You’ve been crafting emails since the dawn of time, so you know a thing or two about driving opens, clicks and conversions. You can do it in your sleep. But while you were dreaming, email practices may have become more refined. Every once in awhile it pays to look closely at what you’re doing, even if it seems old hat, and assess if it’s achieving the results you desire.
Your email needs a lot going for it to be relevant, evade spam filters, be noticed in the inbox, opened, read and acted upon. Let’s run through some key strategies successful campaigns employ see how your efforts compare.
Is your email precisely targeted? (5 points)
- Geography. This can be particularly important for businesses with many locations.
- Demographics. Factors such as age, family size, race, gender, education, income, occupation, nationality and more drive the demographic segmentation.
- Behavior. Behaviors are inferred or observed primarily by purchase decisions, but can include other behaviors like being slow to make payments or consistently opening emails promptly.
- Psychographics. This segmentation considers lifestyle choices, personality traits, values and opinions.
These four areas only lay the groundwork for targeting, as you’ll probably want to use a combination of segmentation facets to define and refine your target audiences.
Is your email personalized? (5 points)
Refer to your customers by name when you can – but do a reality check. If your data is suspect, skip personalizing by name. You shouldn’t send an email to Jill when the recipient is named Jack.
Send all your emails using the same “From” address. Recipients who recognize your address are far more likely to open your emails. If you have the option to create a “friendly” from address, ensure it’s recognizable to recipients as coming from your organization. Use the opportunity to add clarity to the purpose of the email by including what it is, such as “ABC Co. Account Services.”
Is your email subject line effective? (5 points)
Short, clear and direct subject lines are almost always best. It’s tempting to get clever, but don’t be vague. It’s tempting to use superlatives, but don’t oversell. Avoid symbols and emojis as these can trigger spam filters. Don’t use the word “free” in a subject line either – it can harm your reputation as a sender. “Earn” is another word associated with email scams, and should be avoided.
Are you optimizing the Inbox Preview? (5 points)
When it comes to email, the first thing a recipient sees is the inbox preview: who it’s from, the subject line, and the beginning of the message.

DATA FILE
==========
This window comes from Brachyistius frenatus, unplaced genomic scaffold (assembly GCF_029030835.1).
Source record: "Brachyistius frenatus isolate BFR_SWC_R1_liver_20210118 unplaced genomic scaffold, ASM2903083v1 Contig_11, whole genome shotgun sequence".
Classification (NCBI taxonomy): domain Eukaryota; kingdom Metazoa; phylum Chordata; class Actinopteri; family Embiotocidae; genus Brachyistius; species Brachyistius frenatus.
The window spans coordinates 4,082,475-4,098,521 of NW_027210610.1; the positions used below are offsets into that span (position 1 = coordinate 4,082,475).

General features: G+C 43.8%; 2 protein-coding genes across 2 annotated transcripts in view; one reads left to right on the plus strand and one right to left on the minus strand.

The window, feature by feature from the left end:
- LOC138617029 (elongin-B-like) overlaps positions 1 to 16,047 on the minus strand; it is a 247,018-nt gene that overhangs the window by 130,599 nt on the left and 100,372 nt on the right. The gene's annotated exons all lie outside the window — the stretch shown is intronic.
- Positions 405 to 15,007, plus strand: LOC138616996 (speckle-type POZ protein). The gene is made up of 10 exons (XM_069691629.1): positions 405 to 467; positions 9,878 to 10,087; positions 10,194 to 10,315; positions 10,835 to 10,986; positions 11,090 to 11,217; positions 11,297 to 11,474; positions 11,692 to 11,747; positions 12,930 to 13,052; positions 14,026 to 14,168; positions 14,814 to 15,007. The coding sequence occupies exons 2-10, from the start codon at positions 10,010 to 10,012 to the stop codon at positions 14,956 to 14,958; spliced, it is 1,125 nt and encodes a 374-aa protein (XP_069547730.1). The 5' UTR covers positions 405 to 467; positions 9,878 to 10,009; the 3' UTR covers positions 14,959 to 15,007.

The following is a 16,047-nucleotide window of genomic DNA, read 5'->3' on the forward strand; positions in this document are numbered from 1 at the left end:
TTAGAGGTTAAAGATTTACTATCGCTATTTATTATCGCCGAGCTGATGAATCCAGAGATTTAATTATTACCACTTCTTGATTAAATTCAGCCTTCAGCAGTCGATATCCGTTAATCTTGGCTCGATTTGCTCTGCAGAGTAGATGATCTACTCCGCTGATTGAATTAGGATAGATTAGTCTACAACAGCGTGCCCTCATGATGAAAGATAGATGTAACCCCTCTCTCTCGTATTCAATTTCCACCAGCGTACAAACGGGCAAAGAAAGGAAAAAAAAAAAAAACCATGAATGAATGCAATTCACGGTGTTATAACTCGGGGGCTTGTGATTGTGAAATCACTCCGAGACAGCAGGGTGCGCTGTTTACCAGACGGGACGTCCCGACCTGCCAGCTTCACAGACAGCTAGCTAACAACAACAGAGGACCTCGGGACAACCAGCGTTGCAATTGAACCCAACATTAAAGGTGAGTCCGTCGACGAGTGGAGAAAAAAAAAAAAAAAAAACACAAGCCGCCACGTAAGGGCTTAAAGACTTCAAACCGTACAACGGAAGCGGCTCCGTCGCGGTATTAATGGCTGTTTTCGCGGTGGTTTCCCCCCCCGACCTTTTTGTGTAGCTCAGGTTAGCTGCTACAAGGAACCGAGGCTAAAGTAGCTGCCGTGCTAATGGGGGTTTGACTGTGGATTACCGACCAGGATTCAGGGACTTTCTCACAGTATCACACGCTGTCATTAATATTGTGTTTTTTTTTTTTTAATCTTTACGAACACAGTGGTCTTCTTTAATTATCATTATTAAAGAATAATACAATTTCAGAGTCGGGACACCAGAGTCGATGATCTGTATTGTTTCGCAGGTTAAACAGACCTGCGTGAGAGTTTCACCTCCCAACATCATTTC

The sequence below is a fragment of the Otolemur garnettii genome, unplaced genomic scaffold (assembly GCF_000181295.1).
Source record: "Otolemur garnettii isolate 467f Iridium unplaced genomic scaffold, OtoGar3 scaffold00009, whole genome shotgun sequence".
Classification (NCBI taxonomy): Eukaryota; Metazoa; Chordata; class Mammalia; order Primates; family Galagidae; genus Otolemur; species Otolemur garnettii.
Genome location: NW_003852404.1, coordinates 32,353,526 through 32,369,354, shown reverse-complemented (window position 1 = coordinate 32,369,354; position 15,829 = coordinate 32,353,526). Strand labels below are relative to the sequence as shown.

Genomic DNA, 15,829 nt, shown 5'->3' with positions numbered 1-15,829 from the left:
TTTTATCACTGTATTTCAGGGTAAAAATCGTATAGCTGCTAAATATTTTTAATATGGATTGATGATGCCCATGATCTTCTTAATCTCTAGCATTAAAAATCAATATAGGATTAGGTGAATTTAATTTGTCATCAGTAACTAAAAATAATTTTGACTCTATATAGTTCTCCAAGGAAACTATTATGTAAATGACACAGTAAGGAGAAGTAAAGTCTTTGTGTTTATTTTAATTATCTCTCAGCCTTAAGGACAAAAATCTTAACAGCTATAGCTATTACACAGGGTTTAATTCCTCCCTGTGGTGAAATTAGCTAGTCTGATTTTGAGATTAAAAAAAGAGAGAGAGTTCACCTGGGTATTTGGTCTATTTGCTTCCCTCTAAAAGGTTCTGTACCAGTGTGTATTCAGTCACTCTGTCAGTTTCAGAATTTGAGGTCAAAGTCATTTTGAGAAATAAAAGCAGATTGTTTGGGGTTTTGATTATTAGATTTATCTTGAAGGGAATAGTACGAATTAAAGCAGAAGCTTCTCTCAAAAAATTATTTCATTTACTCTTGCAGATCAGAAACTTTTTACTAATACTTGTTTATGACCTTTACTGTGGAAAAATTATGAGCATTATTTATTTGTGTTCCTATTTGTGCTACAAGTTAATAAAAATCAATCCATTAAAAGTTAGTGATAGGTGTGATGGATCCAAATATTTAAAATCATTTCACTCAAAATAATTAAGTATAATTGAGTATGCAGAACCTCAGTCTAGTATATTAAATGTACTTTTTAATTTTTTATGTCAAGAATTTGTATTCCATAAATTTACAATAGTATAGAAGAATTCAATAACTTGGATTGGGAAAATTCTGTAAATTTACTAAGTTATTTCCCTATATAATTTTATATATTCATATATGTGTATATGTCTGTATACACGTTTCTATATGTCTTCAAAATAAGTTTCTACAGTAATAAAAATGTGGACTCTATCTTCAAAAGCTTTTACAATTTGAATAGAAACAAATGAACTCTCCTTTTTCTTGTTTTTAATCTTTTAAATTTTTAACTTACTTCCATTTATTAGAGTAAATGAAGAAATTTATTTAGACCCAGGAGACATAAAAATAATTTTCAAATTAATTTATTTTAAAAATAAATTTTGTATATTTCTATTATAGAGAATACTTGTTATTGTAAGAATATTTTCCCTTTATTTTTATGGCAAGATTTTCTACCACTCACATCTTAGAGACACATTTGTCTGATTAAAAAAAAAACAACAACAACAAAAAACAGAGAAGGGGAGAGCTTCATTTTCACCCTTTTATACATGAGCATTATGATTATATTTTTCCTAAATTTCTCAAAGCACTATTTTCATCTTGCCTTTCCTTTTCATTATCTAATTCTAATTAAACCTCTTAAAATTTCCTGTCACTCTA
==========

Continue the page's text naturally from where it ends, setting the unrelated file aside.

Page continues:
According to research by Higher Logic (formerly Informz), 33% of recipients open emails solely based on the subject line, while 68% do so based on the ‘From’ name. You can spend hours crafting an email, but neglecting the subject line and From address may ensure it’s never even seen. Subject lines, sender names and the preview text work together to drive open rates.
In fact, despite your focus on subject lines, the “from” line is the top line of the inbox preview, and the sender’s name is usually bigger and bolder than any element in the preview. It’s a good idea to preview the inbox preview before you hit “send.”
Are you A/B testing subject lines? (5 points)
Most modern email platforms provide for A/B testing of subject lines. While this can be helpful in testing hypothetical situations to determine what rules you should apply to subject lines, most of these hypotheticals have already been tested and the results are easy to find and apply. You’re likely to find yourself proving something that’s already widely known, such as the best length of a subject line.
Where these A/B testing tools excel is in automatically applying the “winning” subject line to emails remaining to be sent. This effectively gives you two swings at every pitch – one might be a home run. You don’t lose anything in trying the second subject line.
Are you keeping layouts simple? (5 points)
Animated graphics, huge fonts and in-your-face color schemes are not as effective as novices think. Animated GIFs don’t always render as expected in various email clients, and emails heavy in graphics can trigger SPAM filters. Large, flat graphics including lots of text aren’t readable by screen readers, and fall afoul of accessibility standards. Emails should be easy to navigate. Customers don’t have time to read a lot of copy and no patience for high-volume sales pitches. If content must be expanded upon, link to a landing page.
Are you including a clear and singular call to action? (5 points)
Why send an email without asking recipients to do something? A call to action should be easy to see and access, with a clear indication of what the click will accomplish. “Click Here” should be avoided – certainly you can do better than that! “Take Our Survey,” “Register Now,” “View Your Score,” “Learn More”… all of these are better choices. Remember, a Call to Action includes the word “action.” Use verbs.
35 points: Excellent! You’re an email ninja!
30 points: Ohhh so close. Your next email will be perfect.
25 points: Each of these practices is equally valued. Which are you discounting?
20 points: There is definitely room for improvement. What will you do next?
15 points or less: Reassess your efforts and focus on the practices you’ve overlooked.
Test Your Email Savvy
was written by me, Greg Norton – also known as webzenkai. I’ve got more than two decades’ experience building effective websites and powerful email campaigns that yield results. Feel free to contact me regarding this article or anything else you find on this website.